The Paris Agreement also reaffirms the need for gender-responsive climate policy development in the context of adaptation as well as capacitybuilding. These provisions are already bearing fruit as Parties have decided to scale up their genderresponsive climate policy through the renewed Lima work programme on gender and the gender action plan, which will be developed at COP 23 in Bonn.
The gender action plan provides an opportunity to enhance coherence and the integration of gender considerations across all UNFCCC workstreams by providing the ‘how to’ for existing gender mandates. It should certainly strengthen implementation action and on-the-ground impacts of these UNFCCC decisions.
Successful implementation will require an unprecedented level of collaboration and cooperation between governments, companies, intergovernmental organizations and civil society to raise awareness, drive action and ensure that climate policy is truly gender-responsive.
This is where organizations such as the Union for the Mediterranean can play an important role in linking these different actors and providing a venue for the exchange of knowledge and experience in the region.
Yet the vulnerability of women in the context of climate change, as well as their key role in affecting solutions and implementing them can perhaps best be seen at the local level.
For example, a previous award winner under the UNFCCC’s own Momentum for Change initiative illustrates the multiple benefits that can be achieved when women are involved in the design and implementation of climate solutions. ‘Solar Sister’ combines breakthrough clean energy technology with a deliberately woman-centered direct sales network that brings light and economic opportunity to even the most remote communities in rural Africa. Since 2010, Solar Sister has built a network of 2,000 women entrepreneurs who have brought clean energy access to over 350,000 people across Sub-Saharan Africa.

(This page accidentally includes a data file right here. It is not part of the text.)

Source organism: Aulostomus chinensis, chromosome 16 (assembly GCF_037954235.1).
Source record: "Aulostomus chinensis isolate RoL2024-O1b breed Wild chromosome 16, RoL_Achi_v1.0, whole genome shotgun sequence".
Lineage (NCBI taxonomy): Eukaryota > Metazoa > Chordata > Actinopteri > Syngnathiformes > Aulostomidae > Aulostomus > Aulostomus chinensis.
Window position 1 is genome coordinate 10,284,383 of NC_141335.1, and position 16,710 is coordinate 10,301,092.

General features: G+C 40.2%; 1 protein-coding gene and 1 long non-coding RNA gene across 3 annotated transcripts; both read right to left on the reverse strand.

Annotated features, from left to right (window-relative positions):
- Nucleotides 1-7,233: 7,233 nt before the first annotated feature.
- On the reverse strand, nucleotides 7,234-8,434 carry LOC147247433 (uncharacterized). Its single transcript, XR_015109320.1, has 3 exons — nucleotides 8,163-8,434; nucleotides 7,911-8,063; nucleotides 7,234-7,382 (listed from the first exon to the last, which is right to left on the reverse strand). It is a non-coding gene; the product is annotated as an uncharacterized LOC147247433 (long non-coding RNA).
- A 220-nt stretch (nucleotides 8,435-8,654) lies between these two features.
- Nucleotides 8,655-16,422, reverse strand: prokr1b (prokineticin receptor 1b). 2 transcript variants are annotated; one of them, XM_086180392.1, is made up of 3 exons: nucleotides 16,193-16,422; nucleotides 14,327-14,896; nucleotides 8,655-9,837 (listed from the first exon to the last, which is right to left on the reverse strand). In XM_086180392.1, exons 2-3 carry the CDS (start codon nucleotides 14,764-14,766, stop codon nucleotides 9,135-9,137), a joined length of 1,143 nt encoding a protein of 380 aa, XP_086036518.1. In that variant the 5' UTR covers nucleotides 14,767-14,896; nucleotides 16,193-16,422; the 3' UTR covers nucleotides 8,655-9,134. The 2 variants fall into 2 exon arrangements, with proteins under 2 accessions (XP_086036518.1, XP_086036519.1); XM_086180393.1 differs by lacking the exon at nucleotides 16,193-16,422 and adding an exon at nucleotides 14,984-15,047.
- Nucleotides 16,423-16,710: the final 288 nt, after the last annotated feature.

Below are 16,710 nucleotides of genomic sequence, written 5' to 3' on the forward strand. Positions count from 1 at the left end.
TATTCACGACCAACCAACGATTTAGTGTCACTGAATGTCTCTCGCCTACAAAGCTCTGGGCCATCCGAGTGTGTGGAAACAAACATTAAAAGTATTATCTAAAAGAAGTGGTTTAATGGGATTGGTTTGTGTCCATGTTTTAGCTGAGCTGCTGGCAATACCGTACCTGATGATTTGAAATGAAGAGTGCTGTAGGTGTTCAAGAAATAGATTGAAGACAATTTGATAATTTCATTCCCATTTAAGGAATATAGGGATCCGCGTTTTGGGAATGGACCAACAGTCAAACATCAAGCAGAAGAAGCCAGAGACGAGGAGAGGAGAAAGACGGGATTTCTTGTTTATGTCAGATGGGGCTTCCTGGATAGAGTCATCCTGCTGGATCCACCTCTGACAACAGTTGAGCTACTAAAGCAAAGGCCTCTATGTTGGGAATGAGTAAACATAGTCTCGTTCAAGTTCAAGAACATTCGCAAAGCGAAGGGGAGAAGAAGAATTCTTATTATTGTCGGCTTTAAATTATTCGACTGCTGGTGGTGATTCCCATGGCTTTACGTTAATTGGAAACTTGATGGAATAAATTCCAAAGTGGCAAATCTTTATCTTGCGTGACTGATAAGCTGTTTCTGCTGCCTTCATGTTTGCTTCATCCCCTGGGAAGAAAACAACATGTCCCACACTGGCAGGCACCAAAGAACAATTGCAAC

In addition, the business structure of the Solar Sister organization affirms the important role of women in leadership and decision-making: the CEO is a woman and over 50% of the board are women. The climate impacts of the project include replacing fossil fuel lamps with solar lamps which directly reduces carbon emissions. As the primary consumers of household energy, women are critical for successful adaptation of clean energy solutions. The founders of Solar Sister believed that investing in women was a prerequisite for large-scale adoption of clean energy technologies at a grassroots level.
The growth of the initiative validates this belief. The gender inclusive system approach, combined with an enterprise model led by women to bring sustainable livelihood opportunities to address energy poverty, makes the Solar Sister one model for future initiatives.
Patricia Espinosa, Executive Secretary of the United Nations Framework Convention on Climate Change
On 18 May 2016, United Nations Secretary-General Ban Ki moon appointed Patricia Espinosa of Mexico as Executive Secretary of the United Nations Framework Convention on Climate Change (UNFCCC). Ambassador of Mexico to Germany since 2012 and from 2001 to 2002, Ms. Espinosa was Minister of Foreign Affairs of Mexico from 2006 to 2012, bringing more than 30 years of experience at highest levels in international relations, specialized in climate change, global governance, sustainable development, gender equality and protection of human rights.
As Mexico’s representative on multilateral bodies and international organizations, Ms. Espinosa has been engaged as leader in the global challenge to address climate change and its consequences, notably as Chair of the 16th Conference of the Parties leading to the adoption of the Cancun Agreements. Elected Chair of the Third Committee of the UN General Assembly (1996) she played a key role in the process leading to the adoption of the Beijing Platform for Action at the 4th World Conference on Women.